Red-faced ART to close green fund after it fails APRA performance test

A socially responsible fund belonging to Brisbane-based Australian Retirement Trust, the nation’s second biggest superannuation fund, has failed a regulator performance test in an embarrassing blow for the organisation.

Aug 31, 2023, updated Aug 31, 2023
ART chief executive Bernard Reilly (File image)

ART chief executive Bernard Reilly (File image)

About 8500 people, mostly public servants, are members of ART’s socially responsible option which operates under the QSuper banner and invests with a set of environmental, social and governance principles. Those members suffered a 0.41 return for the last financial year compared with some returns by ART and other funds that generated a return of about 10 per cent.

The Australian Prudential Regulation Authority conducts an annual test on super funds which is designed to improve outcomes by assessing the long-term performance of funds against benchmarks.

All of ART’s other investment options passed the APRA test.

The My Super sector, which is the default option for people who don’t choose a fund when they start a new job, was tested for the third year and APRA said only one didn’t meet the benchmarks compared with five the previous year. The ART fund was what is called a trustee-directed product and 95 other similar investment options in this area failed to meet the APRA benchmarks.

ART, headed by Bern Reilly, said it was disappointed that the fund had failed the performance test by APRA and pointed out that the fund had a nine-year performance outcome of 4.5 per cent.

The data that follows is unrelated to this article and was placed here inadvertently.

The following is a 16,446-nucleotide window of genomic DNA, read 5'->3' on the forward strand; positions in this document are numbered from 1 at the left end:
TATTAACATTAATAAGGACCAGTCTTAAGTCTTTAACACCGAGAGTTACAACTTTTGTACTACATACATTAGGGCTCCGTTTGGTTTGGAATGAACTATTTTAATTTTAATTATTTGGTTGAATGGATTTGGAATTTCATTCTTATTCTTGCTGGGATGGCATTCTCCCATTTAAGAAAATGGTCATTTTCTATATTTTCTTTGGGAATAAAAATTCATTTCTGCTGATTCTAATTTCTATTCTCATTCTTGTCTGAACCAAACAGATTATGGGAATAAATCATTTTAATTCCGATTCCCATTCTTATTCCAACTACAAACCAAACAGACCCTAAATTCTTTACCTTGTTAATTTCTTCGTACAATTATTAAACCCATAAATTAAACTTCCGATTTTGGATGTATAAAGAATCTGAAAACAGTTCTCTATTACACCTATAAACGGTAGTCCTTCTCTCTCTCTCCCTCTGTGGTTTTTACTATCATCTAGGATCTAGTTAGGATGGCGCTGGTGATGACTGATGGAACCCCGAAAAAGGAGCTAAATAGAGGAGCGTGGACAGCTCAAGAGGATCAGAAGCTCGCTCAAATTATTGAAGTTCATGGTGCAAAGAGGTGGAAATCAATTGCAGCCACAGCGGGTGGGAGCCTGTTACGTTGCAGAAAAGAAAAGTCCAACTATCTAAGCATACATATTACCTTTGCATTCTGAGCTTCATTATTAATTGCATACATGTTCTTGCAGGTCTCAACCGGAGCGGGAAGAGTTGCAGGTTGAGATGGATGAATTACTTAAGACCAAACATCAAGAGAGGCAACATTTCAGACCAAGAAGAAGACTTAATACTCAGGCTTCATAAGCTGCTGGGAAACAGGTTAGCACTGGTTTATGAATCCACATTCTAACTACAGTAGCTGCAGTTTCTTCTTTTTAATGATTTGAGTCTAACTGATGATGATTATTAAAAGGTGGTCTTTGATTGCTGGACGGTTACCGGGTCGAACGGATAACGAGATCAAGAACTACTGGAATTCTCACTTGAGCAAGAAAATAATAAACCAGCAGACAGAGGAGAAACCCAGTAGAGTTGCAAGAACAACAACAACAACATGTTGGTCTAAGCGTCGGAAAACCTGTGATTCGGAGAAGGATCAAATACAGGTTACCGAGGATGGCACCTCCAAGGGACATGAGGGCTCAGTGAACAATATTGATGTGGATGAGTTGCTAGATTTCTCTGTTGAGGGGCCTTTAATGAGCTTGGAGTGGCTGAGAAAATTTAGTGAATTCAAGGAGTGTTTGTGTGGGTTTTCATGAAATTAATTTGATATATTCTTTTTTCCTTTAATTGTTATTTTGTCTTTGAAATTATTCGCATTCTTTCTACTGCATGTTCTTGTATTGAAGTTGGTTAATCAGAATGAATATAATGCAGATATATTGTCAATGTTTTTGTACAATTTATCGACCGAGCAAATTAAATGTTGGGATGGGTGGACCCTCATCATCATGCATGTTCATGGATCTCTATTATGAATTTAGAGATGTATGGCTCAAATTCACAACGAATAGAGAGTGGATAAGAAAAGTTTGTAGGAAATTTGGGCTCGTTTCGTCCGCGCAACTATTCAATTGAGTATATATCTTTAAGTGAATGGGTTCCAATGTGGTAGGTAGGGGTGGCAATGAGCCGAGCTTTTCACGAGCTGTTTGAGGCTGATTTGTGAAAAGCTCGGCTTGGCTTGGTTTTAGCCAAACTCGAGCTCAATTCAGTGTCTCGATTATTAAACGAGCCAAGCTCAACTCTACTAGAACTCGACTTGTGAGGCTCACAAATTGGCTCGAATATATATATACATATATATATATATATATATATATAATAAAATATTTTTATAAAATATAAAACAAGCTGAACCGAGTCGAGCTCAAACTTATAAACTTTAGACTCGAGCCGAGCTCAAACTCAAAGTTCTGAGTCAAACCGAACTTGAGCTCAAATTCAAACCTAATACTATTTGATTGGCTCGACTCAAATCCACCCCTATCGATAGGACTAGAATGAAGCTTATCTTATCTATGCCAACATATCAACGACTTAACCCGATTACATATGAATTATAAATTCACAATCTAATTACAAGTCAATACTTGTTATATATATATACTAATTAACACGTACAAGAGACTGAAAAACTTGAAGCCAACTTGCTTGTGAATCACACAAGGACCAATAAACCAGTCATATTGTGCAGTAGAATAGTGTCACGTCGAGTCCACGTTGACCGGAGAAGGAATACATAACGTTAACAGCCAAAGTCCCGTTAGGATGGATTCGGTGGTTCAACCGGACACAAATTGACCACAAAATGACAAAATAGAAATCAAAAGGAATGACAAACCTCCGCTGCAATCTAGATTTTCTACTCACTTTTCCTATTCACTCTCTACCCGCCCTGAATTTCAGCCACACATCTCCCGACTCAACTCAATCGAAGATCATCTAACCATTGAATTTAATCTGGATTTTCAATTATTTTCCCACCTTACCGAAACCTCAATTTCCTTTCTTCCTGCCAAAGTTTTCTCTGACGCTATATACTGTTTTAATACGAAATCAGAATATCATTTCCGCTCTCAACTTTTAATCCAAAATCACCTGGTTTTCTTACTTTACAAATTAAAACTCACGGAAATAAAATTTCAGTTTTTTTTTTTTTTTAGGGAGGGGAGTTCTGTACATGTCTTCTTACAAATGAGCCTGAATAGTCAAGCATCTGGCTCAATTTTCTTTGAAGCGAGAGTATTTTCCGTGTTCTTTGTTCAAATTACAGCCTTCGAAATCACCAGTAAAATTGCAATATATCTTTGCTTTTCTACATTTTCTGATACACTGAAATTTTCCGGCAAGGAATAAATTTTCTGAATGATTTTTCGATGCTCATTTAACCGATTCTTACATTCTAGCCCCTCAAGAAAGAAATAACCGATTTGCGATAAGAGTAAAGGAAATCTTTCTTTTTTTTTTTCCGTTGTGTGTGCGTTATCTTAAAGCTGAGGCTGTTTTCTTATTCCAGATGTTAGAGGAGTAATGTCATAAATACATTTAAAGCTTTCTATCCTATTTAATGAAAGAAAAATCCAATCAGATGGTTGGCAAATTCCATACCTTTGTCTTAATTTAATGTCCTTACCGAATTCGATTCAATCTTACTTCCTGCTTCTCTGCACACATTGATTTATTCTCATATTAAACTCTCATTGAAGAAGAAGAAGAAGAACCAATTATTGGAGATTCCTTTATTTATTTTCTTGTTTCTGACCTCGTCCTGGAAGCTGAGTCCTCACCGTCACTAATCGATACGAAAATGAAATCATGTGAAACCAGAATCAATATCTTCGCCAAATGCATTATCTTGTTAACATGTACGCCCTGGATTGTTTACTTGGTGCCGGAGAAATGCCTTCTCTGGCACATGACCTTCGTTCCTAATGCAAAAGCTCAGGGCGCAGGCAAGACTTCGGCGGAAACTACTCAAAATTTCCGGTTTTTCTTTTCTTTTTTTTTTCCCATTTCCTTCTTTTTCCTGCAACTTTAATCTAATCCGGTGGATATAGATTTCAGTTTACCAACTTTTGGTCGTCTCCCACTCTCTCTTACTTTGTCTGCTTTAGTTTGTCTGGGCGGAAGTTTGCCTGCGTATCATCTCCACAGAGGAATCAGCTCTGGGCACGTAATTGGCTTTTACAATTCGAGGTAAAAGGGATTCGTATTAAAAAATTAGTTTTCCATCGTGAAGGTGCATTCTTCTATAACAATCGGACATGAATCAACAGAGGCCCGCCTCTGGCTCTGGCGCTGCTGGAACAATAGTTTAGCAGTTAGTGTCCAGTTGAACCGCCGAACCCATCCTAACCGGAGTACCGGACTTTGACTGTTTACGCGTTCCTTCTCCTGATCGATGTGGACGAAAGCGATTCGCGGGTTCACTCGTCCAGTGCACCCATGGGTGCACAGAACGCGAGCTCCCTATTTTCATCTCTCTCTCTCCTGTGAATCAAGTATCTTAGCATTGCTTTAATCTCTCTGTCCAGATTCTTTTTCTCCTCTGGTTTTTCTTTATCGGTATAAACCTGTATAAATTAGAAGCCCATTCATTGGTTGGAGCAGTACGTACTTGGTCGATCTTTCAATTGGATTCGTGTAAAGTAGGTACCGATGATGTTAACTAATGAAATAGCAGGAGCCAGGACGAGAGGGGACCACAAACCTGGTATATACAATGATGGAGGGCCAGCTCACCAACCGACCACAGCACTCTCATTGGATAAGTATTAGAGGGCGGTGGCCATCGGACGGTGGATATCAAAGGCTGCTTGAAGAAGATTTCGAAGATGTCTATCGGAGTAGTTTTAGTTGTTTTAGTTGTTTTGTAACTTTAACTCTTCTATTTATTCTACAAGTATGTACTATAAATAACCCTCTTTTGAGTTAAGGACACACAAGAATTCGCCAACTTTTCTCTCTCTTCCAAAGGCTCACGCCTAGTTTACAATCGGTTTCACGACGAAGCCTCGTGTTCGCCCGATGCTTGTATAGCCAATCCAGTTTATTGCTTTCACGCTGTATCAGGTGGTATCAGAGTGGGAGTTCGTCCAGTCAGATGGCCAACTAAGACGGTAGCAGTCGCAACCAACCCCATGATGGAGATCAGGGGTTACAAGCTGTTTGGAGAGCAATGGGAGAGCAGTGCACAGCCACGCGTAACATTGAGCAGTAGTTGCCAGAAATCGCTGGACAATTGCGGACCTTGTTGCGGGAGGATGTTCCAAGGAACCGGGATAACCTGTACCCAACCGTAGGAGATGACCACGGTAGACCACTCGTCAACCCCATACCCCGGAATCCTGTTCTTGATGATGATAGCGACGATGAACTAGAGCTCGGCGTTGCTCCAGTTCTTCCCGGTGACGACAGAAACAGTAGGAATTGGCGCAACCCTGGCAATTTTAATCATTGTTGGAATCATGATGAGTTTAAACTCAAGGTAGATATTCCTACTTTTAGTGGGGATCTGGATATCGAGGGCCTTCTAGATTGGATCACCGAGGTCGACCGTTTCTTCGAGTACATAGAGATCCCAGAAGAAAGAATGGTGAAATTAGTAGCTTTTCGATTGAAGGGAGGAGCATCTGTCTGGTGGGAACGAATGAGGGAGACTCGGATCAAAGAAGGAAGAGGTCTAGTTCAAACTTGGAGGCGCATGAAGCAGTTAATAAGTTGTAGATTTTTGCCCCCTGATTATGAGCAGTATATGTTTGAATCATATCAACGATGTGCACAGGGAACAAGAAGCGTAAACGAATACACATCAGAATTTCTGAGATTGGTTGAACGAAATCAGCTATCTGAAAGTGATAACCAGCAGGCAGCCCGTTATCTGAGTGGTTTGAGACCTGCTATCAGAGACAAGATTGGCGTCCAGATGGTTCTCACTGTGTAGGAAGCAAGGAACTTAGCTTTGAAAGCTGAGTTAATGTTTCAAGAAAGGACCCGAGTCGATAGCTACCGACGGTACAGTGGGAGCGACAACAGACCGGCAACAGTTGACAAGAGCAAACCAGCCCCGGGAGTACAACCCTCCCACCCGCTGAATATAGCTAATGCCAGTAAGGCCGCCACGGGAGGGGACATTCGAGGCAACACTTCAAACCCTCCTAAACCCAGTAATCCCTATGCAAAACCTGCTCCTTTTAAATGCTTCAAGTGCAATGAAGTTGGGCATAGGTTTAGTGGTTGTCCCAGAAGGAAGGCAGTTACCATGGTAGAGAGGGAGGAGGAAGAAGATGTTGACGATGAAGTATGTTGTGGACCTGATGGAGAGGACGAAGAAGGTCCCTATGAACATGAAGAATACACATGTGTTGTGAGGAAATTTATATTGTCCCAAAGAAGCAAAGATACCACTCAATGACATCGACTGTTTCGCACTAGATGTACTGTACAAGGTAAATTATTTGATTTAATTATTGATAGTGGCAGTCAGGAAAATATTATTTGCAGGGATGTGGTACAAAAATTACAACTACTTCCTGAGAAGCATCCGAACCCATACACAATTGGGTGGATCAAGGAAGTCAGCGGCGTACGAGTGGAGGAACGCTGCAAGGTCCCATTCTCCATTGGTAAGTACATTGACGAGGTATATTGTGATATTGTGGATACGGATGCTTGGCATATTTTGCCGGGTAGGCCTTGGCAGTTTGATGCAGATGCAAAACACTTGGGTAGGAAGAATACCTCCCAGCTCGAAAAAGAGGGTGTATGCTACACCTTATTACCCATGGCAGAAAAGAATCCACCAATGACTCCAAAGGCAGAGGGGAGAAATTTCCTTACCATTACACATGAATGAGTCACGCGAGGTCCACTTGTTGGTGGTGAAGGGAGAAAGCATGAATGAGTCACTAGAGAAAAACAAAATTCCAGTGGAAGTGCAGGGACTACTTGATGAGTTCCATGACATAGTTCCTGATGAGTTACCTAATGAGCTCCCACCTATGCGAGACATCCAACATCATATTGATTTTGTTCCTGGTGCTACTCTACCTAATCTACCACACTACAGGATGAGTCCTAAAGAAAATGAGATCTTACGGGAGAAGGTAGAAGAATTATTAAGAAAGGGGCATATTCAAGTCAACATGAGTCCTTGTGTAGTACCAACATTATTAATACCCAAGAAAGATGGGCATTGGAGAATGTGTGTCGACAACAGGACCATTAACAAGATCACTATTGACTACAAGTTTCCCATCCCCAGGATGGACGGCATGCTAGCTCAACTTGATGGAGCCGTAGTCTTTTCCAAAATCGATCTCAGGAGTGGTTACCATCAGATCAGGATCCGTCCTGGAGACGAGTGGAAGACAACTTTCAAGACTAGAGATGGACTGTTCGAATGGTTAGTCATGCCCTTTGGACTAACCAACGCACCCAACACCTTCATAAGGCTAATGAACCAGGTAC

“We take investing in our members’ retirement seriously,” a spokesperson said.

ART said it was intending to close the socially responsible option from July next year and members would be able to choose other investment options including a socially conscious balanced option.

“In the meantime, we have already made a range of changes to this option’s investment strategy and asset allocation which we believe will improve its performance,” ART said.

APRA said trustees of products that failed to pass the benchmarks must notify their members of the test outcomes by September 28. Trustees cannot accept new members into products that have failed for two consecutive years.

The ART socially responsible option failure was its first.

APRA deputy chair Margaret Cole said the expanded scope of this year’s test had significantly enhanced transparency over a wider range of super investment options.

“The annual performance test remains a powerful tool to help APRA hold trustees to account for product performance, fees and costs. Since its introduction in 2021, nine underperforming MySuper products have exited the market and a total of 800,000 members, with combined assets of $39 billion, have moved to better performing products.”

InQueensland in your inbox. The best local news every workday at lunch time.
By signing up, you agree to our User Agreement andPrivacy Policy & Cookie Statement. This site is protected by reCAPTCHA and the Google Privacy Policy and Terms of Service apply.

Cole noted that evaluating choice product performance was more nuanced than for default MySuper products.

“Members in trustee-directed products make active decisions about their investment options and some might select products for reasons beyond performance. Nevertheless, all trustees must take responsibility for the products they make available and ensure the products they offer are in their members’ best financial interests.”

“We acknowledge that some trustees with multiple failed products have rationalisation programs underway to improve member outcomes. APRA expects heightened focus on these underperforming products and will be monitoring the progress of product consolidation programs closely,” she said.







Local News Matters
Copyright © 2024 InQueensland.
All rights reserved.
Privacy Policy